Thanks to the multi-readout amplifier for an individual photo-sensing diode, CMOS has a significantly faster readout speed than CCD. The tradeoff of fast readout is rolling shutter distortion. Since CMOS scans across the image rapidly to collect data rather than capturing every pixel at once, the exposure time difference can sometimes result in distortion.

    In contrast, CCD sensors can avoid this distortion by collecting incoming photons while storing the charge, enabling it to read out every pixel at the same time.

    While CMOS historically provided a lower signal-to-noise ratio compared to CCD, today you can find many high-quality CMOS cameras. In addition, the introduction of global shutter CMOS overcame the distortion caused by rolling shutter.

  • sCMOS is an acronym for scientific complementary metal-oxide semiconductor—often shortened to scientific CMOS. sCMOS is a type of CMOS sensor with a large pixel size and quiet noise performance. It offers more sensitivity than conventional CMOS. Usually we cool sCMOS to minimize the dark current to achieve higher signal-to-noise ratio, just like we did for cooled CCD sensors.

    The most important difference between sCMOS and EMCCD cameras is that sCMOS cameras lack the capability for long exposure. EMCCD cameras are preferred for long exposure or bioluminescence imaging applications with weak fluorescence signals, while sCMOS cameras are popular for their ability to work with a variety of imaging techniques.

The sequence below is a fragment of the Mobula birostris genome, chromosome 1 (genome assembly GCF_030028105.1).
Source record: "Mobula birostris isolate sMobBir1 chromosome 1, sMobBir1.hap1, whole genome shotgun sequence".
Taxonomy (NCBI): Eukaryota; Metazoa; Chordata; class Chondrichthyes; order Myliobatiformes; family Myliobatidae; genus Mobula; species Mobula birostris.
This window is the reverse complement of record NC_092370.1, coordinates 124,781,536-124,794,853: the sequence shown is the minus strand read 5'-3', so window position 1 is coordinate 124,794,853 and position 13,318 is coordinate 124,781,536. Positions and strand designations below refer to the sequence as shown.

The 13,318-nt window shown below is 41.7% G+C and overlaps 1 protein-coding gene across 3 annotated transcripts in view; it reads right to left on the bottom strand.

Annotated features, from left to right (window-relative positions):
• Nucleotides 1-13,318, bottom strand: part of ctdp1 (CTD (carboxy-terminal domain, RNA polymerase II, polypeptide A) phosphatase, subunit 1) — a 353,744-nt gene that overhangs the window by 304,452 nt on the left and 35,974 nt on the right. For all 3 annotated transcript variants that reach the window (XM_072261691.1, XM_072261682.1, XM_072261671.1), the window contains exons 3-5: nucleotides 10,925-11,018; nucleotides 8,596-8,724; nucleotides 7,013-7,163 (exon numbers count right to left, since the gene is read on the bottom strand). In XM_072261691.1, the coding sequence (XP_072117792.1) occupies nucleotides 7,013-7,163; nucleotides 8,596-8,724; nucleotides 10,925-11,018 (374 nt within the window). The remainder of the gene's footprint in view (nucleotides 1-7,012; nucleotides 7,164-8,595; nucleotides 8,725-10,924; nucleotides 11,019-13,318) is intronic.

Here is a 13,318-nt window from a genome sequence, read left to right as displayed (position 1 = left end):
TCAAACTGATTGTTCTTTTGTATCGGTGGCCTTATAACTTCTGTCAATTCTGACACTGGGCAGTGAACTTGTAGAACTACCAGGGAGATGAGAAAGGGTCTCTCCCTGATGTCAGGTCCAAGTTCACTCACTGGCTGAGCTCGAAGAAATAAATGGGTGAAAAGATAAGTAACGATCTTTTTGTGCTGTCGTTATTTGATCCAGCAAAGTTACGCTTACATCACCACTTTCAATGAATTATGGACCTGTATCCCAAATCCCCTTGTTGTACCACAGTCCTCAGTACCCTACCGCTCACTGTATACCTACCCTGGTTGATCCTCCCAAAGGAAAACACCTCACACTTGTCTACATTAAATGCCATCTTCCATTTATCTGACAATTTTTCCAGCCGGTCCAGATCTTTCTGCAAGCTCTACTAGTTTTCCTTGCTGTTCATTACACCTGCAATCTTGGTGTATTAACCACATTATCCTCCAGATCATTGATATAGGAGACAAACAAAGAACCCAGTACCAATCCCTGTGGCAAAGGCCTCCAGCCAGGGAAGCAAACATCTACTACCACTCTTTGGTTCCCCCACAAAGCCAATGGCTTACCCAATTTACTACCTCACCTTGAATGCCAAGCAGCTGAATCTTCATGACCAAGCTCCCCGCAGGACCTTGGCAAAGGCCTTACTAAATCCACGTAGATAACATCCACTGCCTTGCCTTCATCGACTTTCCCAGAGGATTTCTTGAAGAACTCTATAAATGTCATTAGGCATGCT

The most suitable digital camera ultimately depends on your specific application, so don’t hesitate to contact us if you have any questions.

Related Content

What to Consider When Choosing a Microscope Camera

Olympus Microscope Camera Selector

4 Tools to Help You Choose the Right Microscope Camera

Senior Product and Strategy Planner and Product Manager

Takeo Ogama is a senior product and strategy planner and a product manager for microscope cameras at Olympus Corporation of the Americas. He has eight years of experience working in the research and development department for various products, including cameras, and eight years of product planning, marketing, and management experience. He holds a master’s degree in neutrino physics from Osaka University in Japan.

2020년3월24일
InSight Blog Sign-up

By clicking subscribe you are agreeing to our privacy policy which can be found here.

Sorry, this page is not
available in your country.

This site uses cookies to enhance performance, analyze traffic, and for ads measurement purposes. If you do not change your web settings, cookies will continue to be used on this website. To learn more about how we use cookies on this website, and how you can restrict our use of cookies, please review our Cookie Policy.

OK